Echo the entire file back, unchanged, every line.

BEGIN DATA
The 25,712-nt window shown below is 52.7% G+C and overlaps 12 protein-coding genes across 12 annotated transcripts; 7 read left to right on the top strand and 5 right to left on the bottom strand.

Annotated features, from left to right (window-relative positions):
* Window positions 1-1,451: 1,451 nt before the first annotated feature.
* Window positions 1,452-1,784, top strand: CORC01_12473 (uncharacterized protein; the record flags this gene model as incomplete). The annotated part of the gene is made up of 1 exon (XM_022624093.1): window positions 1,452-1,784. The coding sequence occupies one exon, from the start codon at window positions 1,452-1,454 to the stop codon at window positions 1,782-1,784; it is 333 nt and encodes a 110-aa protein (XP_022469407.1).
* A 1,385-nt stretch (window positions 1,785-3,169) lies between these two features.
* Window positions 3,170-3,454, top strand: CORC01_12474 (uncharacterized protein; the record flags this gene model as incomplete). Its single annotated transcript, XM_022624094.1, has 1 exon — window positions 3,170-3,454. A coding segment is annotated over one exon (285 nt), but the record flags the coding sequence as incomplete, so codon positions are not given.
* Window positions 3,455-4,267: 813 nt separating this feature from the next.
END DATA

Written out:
The 25,712-nt window shown below is 52.7% G+C and overlaps 12 protein-coding genes across 12 annotated transcripts; 7 read left to right on the top strand and 5 right to left on the bottom strand.

Annotated features, from left to right (window-relative positions):
* Window positions 1-1,451: 1,451 nt before the first annotated feature.
* Window positions 1,452-1,784, top strand: CORC01_12473 (uncharacterized protein; the record flags this gene model as incomplete). The annotated part of the gene is made up of 1 exon (XM_022624093.1): window positions 1,452-1,784. The coding sequence occupies one exon, from the start codon at window positions 1,452-1,454 to the stop codon at window positions 1,782-1,784; it is 333 nt and encodes a 110-aa protein (XP_022469407.1).
* A 1,385-nt stretch (window positions 1,785-3,169) lies between these two features.
* Window positions 3,170-3,454, top strand: CORC01_12474 (uncharacterized protein; the record flags this gene model as incomplete). Its single annotated transcript, XM_022624094.1, has 1 exon — window positions 3,170-3,454. A coding segment is annotated over one exon (285 nt), but the record flags the coding sequence as incomplete, so codon positions are not given.
* Window positions 3,455-4,267: 813 nt separating this feature from the next.